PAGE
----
Laila Biali: ‘House of Many Rooms’ Album Review

Laila Biali and The Radiance Project: ‘House of Many Rooms’ Track-by-Track Album Review

Shervin Lainez

Shervin Lainez

Laila Biali is a musical force who has integrated herself into an industry of manufactured pop stars to give us a unique, quirky and beautiful sound that will delight your ears. The Canadian worked with Grammy Award winner Lara Fischer (The Rolling Stones, Luther Vandeross) as well as other acclaimed singer/songwriters Jo Lawry (Sting) and Alan Hampton (Sufjan Stevens), to create her fourth album House of Many Rooms. Designed to tell the stories of people who take up residence in the rooms of our heart, the JUNO award winner does not disappoint in this indie/pop masterpiece.

Opening with “Shadowlands,” a brass section joins with a warm piano melody to cultivate a joyful song that reminds you of a golden era in your life. Biali’s vocals are pure and clean, and they sit perfectly above the hoorah of the instrumentation.  A song about hope beyond the darkness and life beyond the ordinary, it is delivered in a manner which makes you feel as though a ray of sun has just hit you in the eyes after a prolonged darkness. The addition of the Toronto Mass Choir means there is no better word to describe this song than ‘glorious.’

The quirkiness continues with “Love,” and the many facets of Biali’s voice are given the chance to cut through a softer melody. Clearly a storyteller, the tones of her voice match the varying instrumentation and rifts popping up through the song, and you will quickly get into your groove as it progresses. “Come Anything,” is an acoustic tune that will remind you of Brooke Fraser’s earlier work. Quite fragile in the brevity of the tones, the boldness of the lyrics as Laila says, “Come rain, come shine, come anything,” creates a contrast that makes the song poignant to your own personal experiences.

An electric guitar rift lifts the tone of “Little Bird,” which is otherwise an acoustic tune. Exploring the sounds of stringed instruments, the imagery of a bird is depicted, and within the vibrato of Biali’s voice we hear the flutter of its wings as it learns to fly.  A snare brings consistency to the track, and Biali shows once again she is unafraid to explore the boundaries of her vocal range as she softly whispers and later soars, giving flight to the bird she sings about.

“Sparrow” is gorgeous. Opening with the words, “Your mercies are new in the morning; they come in the wind when we pray. I feel them kicking inside of me, speaking the words I can’t say,” it is akin to a hymn. Sparse in instrumentation and in vocals, the simplicity of the lyrics is driven home. The addition of strings turned electric guitar lines cloaks the seemingly biblical references, and fans of Jon Foreman will gravitate towards this exploration of faithfulness.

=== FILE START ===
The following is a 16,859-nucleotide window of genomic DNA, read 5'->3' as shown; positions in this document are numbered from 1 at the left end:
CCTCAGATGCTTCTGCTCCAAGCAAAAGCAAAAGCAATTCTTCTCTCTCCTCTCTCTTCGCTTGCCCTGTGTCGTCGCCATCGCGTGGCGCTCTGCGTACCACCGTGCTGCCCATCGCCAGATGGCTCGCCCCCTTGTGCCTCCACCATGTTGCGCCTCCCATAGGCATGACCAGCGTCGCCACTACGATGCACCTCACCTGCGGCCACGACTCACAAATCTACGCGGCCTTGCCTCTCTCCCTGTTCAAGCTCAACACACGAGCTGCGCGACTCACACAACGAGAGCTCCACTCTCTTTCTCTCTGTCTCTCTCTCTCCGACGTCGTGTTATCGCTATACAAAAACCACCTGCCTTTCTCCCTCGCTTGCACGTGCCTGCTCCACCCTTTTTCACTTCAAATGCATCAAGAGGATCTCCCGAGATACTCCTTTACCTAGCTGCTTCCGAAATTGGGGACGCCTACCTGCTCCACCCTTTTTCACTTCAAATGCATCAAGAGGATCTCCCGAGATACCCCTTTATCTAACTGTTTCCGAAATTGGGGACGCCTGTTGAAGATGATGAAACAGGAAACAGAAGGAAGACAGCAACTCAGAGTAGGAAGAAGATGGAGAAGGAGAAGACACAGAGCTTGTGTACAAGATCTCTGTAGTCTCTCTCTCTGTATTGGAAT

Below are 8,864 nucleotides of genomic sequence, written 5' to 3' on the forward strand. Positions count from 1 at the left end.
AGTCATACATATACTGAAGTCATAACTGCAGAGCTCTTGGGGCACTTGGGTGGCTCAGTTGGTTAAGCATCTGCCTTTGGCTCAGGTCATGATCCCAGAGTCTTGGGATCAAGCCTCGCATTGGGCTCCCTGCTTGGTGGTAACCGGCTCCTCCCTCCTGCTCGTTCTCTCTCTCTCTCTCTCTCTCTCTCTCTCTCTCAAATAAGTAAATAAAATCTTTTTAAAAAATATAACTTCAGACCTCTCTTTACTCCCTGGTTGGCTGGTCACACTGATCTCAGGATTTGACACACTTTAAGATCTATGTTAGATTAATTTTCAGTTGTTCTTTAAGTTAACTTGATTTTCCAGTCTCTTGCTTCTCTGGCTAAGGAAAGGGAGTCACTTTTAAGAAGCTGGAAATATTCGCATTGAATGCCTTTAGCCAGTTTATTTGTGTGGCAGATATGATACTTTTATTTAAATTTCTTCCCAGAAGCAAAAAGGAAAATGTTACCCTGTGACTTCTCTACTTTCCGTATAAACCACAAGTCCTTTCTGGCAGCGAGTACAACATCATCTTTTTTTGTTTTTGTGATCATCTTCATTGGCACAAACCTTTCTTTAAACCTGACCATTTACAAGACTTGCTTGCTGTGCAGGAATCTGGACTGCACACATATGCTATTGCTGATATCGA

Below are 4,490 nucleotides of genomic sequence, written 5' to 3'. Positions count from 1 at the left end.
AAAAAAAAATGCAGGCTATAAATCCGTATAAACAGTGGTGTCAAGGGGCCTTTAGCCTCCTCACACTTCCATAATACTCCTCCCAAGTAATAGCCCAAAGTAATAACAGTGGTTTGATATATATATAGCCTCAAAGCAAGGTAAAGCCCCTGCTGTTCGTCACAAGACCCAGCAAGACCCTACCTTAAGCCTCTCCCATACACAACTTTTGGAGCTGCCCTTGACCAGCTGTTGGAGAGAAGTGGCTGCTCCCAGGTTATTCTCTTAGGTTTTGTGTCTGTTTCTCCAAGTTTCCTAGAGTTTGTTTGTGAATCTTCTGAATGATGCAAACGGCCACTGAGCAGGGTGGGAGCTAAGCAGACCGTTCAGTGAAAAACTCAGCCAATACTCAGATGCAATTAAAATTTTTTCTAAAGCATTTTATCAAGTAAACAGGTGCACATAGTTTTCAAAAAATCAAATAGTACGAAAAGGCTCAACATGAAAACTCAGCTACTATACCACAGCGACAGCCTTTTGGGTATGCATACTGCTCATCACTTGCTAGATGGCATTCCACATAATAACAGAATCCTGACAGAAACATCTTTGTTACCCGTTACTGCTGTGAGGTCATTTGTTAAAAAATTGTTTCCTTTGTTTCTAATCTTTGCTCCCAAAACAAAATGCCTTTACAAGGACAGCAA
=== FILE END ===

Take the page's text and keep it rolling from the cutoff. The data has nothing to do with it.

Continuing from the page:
The familiar words of “Twinkle, Twinkle Little Star” open “Shine,” and the ethereal nature of the night sky is communicated with the lightness of piano and violin. A lullaby that gives you the room to dream, it quiets your soul. The haunting sounds of “You,” turn into an exposition of heart break that shows off the extraordinary sounds of Biali’s voice. Deliciously quirky and oh-so-tongue in cheek as she says “I bet you feel weak, like a man who stopped trying,” the decision to make this a single highlights the indie nature of the artist.

“Upside Down” is a percussion driven ballad that develops into a fully orchestrated masterpiece, showing the swift transition in life as we go from experiencing the ordinary to having everything turned “upside down.” A saxophone adds a unique element as the song progresses, and the soulfulness and depth of Biali’s talent are highlighted.

The earnestness and purity of “Wait For Me,” is rather extraordinary. Right from the first note, we hear the desperation in the vocals as Biali delivers the plea, “Come find me.” Delicate and crafted as if the music is portraying the environment and emotions she is describing, you will be hard pressed to find a song about waiting for love more elegant than this. Following this, “Home” uses staccato to break up the classical tones of the verses, and this adds a touch of individuality to a song rich with background vocals.

Concluding with “Plainclothes Hero,” a trumpet aligns with a soft melody to deliver a spell binding song about someone given months to live. A tribute to faith, courage and love, I don’t know who this song was written for, but I marvel at the emotion within it. A fitting finish to House of Many Rooms, this release by Laila Biali & The Radiance Project is exceptional. Like a good novel, you find new elements to fall in love with upon each line, and it will carry you to a place you left long ago in your childhood.

FDRMX Eyes: Check out “You,” the latest video from Laila Biali & The Radiance Project, and enjoy the quirkiness in the storytelling elements of the clip. Watch it here. 
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Written by
Jessica Morris is a journalist from Melbourne, Australia. She has interviewed GRAMMY award winning musicians and ARIA and Dove award winners and nominees. She has an obsession with the USA, pug dogs and ice cream.